Are we there yet? For people on the road to recovery from a psychiatric illness, such as the eating disorder anorexia nervosa, this can be a difficult question to answer. Until recently, we knew little about the physical and mental signs of recovery from an eating disorder, or how these signs vary among people with different eating disorders.
Now, researchers have identified some of the harbingers of long-term recovery from eating disorders. These findings are significant because they may help researchers and clinicians recognize when treatment for an eating disorder is successful.
The research team, led by James Lock, MD, director of the Stanford Child and Adolescent Eating Disorder Program at Lucile Packard Children’s Hospital, examined data from five clinical trials of treatments for anorexia nervosa, bulimia nervosa and binge eating disorder. The investigators reviewed the treatment outcomes of patients to identify the mental and physical changes associated with a recovery that lasted six, twelve, or twenty-four months. The details and findings of the study were recently published online in the International Journal of Eating Disorders, and are summarized in an article from DailyRX.
I spoke with Lock to learn more about the work and how these findings may aid researchers and clinicians treating eating disorders. A key finding of this study, Lock explained, is that there are some mental and physical changes that researchers and clinicians can measure in patients that predict a longer-term recovery. “It’s also interesting that the predictors of longer-term recovery differ among different disorders and different age groups,” Lock told me.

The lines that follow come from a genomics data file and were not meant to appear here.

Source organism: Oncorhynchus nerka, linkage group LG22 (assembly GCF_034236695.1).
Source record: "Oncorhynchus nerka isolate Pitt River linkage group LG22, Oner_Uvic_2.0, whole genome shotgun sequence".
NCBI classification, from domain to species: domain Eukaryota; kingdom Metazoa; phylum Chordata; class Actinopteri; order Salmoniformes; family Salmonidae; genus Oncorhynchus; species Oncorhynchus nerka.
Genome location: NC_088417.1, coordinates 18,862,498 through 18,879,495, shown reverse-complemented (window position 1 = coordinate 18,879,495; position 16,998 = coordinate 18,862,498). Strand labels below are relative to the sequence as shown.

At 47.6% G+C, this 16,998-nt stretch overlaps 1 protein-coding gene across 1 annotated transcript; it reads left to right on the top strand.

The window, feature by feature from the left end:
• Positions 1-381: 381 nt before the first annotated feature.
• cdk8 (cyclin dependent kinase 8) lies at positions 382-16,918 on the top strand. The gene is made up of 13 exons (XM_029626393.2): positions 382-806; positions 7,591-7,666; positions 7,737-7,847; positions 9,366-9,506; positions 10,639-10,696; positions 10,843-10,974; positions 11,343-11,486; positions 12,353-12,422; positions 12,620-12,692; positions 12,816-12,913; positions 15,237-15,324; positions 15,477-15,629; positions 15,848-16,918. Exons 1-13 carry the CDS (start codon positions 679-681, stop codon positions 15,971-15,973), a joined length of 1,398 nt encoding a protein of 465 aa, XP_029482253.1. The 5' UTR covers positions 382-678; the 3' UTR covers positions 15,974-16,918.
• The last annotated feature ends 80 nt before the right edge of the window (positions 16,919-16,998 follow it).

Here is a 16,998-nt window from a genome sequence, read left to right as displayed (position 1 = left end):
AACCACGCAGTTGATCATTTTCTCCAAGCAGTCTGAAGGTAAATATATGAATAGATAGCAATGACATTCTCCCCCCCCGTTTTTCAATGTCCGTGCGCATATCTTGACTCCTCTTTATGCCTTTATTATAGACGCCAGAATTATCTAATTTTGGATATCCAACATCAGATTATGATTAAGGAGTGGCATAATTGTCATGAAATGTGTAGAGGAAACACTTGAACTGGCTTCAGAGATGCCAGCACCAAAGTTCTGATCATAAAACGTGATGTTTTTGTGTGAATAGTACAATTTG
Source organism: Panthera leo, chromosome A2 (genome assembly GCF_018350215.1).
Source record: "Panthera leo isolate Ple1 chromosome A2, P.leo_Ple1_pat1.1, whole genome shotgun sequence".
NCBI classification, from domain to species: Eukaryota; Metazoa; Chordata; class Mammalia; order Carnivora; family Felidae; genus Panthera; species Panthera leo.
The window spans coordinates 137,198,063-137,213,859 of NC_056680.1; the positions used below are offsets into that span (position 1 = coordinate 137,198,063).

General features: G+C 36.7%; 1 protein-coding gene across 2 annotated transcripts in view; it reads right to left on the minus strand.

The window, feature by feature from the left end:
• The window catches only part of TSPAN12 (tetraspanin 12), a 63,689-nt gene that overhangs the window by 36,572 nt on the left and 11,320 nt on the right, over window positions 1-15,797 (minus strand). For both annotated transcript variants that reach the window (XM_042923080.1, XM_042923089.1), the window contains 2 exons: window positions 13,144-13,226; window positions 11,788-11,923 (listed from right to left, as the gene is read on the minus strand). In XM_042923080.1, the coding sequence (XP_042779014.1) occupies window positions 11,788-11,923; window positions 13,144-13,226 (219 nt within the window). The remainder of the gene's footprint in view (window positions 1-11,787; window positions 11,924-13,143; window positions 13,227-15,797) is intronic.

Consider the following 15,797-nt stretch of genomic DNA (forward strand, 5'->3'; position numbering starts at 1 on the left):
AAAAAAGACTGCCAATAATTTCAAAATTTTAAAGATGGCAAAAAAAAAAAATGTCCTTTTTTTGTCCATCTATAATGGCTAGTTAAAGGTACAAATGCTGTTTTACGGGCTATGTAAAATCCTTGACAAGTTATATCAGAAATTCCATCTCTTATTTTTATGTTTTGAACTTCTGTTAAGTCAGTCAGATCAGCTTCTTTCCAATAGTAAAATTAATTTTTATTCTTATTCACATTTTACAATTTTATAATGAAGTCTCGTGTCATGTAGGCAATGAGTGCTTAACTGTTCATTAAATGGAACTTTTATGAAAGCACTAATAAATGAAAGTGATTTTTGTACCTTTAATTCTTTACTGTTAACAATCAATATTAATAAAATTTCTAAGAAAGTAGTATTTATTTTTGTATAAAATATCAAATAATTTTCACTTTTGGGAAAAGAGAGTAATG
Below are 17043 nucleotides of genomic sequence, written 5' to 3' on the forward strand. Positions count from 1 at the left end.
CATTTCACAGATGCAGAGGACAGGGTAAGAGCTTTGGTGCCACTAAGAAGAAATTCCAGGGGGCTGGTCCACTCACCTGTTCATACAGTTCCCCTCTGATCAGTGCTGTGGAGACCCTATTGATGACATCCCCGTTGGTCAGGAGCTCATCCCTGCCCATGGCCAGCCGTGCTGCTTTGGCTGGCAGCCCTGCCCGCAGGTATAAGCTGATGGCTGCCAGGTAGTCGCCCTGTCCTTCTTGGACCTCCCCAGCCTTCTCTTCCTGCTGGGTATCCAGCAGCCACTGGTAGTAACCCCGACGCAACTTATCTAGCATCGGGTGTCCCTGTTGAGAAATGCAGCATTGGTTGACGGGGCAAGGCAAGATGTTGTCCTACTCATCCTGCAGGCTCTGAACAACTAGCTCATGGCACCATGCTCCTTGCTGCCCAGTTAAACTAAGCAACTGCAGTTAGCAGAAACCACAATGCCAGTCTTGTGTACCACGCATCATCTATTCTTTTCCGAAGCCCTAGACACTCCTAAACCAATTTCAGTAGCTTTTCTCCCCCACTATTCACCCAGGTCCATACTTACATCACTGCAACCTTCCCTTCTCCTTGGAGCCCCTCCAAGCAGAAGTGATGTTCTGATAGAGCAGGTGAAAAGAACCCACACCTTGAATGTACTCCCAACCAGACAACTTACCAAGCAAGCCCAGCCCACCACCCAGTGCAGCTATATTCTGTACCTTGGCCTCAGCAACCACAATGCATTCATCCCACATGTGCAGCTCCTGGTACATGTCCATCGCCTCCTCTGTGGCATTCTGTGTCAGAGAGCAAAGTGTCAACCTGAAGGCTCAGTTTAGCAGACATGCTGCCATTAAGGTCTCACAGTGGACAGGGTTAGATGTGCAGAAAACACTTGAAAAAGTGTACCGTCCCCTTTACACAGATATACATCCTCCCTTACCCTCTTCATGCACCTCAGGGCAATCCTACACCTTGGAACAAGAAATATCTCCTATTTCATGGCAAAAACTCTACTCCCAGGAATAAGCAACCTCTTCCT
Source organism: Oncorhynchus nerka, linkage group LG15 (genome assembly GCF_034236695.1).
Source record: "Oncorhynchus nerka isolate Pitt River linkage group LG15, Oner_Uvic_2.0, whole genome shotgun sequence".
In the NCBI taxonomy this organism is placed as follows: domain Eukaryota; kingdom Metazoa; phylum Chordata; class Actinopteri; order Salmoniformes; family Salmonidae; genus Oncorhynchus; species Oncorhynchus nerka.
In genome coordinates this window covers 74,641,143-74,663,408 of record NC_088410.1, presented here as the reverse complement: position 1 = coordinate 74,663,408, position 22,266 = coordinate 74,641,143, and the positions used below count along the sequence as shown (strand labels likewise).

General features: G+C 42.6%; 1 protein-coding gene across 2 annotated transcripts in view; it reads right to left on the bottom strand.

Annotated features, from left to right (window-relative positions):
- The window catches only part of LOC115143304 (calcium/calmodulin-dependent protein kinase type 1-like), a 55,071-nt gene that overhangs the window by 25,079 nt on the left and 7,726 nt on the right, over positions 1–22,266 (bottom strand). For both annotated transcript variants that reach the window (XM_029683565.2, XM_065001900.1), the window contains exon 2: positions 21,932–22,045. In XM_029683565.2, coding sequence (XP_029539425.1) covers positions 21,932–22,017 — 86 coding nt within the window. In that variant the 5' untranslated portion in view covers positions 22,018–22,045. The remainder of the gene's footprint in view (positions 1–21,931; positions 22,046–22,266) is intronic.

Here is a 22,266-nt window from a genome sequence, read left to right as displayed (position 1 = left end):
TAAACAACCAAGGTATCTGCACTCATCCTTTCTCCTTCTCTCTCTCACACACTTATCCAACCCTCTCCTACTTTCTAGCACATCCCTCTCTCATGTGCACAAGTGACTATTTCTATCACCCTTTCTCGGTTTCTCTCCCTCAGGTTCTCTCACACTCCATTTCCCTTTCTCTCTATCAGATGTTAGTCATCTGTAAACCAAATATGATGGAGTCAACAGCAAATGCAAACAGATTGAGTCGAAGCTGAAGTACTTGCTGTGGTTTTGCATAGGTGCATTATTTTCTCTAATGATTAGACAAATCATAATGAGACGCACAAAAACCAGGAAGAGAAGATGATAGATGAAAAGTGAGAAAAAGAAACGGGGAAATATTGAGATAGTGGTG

Lock explained why some of the results differed between adolescents and adults:
Sadly there were few predictors in adults, because so few recover. The analogy is to consider the recovery rates of patients with stage 1 cancer versus stage 4 cancer. Few patients with stage 4 cancer would recover because the disease had progressed. The same is true for chronic diseases, such as eating disorders.
One unexpected finding was related to the importance of cognitive changes in people being treated for binge eating disorders. They found that the best predictor of recovery from binge eating disorder was a global change in the patient’s eating-related psychopathology (i.e., the way the patient thinks about food) by the end of their treatment for binge eating disorder. This result was surprising because behavioral change alone was not enough to bring about recovery for patients with binge eating disorder.
Lock explained that this study was retrospective (i.e., done after the clinical trials were completed), so the next step is to study patients as they are being treated for eating disorders to see if the predictors identified in this study are truly good predictors.
“This study should encourage researchers consider these predictors seriously when running clinical trials,” Lock said. “Clinicians can also use these cut-points as a way to give patients some way of knowing how they are doing at end of treatment and how they will do at follow up.”
Holly MacCormick is a writing intern in the medical school’s Office of Communication & Public Affairs. She is a graduate student in ecology and evolutionary biology at University of California-Santa Cruz.
Previously: Study: Higher caloric diets are safe and reduce length of stay in hospitalized teens with anorexia, Examining the benefits of estrogen therapy for girls with anorexia, Eating-disorder hospitalizations decline, Exploring the connection between food and brain function and How anorexia is striking what many consider to be an unlikely group: boys and young men